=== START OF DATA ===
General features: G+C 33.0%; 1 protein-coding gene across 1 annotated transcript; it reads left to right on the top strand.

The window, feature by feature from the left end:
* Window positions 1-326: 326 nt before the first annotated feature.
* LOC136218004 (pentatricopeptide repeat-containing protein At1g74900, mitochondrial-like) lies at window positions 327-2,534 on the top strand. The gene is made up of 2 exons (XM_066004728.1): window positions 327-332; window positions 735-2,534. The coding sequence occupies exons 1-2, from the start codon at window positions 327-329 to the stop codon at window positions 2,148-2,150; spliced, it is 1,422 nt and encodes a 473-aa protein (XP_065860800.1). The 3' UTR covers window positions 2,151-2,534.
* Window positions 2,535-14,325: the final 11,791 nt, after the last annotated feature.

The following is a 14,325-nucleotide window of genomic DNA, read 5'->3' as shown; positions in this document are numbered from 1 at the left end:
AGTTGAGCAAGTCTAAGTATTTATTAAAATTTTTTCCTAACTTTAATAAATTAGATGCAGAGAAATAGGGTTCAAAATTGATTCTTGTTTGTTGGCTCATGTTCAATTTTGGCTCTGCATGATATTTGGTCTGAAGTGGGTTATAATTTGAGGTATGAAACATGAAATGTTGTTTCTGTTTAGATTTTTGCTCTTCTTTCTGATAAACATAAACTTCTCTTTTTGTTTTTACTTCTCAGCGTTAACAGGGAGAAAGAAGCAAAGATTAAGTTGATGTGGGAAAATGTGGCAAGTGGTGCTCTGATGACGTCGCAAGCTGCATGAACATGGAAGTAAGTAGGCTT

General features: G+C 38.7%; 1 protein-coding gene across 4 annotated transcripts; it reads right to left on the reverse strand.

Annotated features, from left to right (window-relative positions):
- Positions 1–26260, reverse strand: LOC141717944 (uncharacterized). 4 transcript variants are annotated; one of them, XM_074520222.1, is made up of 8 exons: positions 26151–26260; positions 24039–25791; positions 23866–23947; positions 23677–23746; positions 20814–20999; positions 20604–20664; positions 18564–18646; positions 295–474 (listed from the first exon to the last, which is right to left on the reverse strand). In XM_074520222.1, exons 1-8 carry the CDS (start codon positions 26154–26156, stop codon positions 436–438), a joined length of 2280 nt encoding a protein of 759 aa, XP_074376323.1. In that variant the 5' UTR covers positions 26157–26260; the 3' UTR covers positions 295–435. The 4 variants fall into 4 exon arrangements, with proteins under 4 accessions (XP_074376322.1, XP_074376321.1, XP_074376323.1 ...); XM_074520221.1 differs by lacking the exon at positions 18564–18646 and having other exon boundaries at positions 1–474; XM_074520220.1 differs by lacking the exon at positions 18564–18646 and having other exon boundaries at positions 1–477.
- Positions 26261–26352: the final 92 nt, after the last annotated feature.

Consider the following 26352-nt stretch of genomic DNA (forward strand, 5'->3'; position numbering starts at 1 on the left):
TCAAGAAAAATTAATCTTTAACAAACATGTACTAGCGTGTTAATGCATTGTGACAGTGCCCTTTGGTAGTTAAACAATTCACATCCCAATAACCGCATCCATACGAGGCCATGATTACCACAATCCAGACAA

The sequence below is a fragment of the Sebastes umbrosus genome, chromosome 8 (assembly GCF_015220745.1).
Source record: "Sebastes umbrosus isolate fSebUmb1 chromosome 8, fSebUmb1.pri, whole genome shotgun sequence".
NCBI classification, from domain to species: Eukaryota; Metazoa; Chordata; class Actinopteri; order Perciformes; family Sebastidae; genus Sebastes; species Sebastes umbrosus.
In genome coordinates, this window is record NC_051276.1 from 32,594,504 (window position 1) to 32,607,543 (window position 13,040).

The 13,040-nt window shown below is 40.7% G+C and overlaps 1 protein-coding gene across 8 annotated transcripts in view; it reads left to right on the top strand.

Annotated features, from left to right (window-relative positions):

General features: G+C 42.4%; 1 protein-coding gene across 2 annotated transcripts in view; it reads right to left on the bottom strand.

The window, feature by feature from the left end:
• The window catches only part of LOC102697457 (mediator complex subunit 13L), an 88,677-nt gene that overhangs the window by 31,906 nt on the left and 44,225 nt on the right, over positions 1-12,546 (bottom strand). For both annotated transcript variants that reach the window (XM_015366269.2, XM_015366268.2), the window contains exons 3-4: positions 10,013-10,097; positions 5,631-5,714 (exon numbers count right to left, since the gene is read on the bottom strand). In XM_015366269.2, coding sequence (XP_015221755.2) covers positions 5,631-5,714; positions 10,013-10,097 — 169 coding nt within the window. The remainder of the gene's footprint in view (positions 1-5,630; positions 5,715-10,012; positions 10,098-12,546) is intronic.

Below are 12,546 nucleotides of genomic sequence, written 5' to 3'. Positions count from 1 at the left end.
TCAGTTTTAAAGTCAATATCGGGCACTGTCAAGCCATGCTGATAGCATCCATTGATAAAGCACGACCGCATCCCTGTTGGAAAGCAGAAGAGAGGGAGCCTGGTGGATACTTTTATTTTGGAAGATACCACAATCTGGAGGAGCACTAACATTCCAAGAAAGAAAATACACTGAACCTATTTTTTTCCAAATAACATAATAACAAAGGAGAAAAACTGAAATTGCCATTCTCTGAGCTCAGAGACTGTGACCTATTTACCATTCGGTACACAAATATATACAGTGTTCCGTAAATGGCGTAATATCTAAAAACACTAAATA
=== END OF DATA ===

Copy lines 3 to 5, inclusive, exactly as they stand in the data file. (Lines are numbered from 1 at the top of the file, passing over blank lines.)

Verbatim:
* Window positions 1-326: 326 nt before the first annotated feature.
* LOC136218004 (pentatricopeptide repeat-containing protein At1g74900, mitochondrial-like) lies at window positions 327-2,534 on the top strand. The gene is made up of 2 exons (XM_066004728.1): window positions 327-332; window positions 735-2,534. The coding sequence occupies exons 1-2, from the start codon at window positions 327-329 to the stop codon at window positions 2,148-2,150; spliced, it is 1,422 nt and encodes a 473-aa protein (XP_065860800.1). The 3' UTR covers window positions 2,151-2,534.
* Window positions 2,535-14,325: the final 11,791 nt, after the last annotated feature.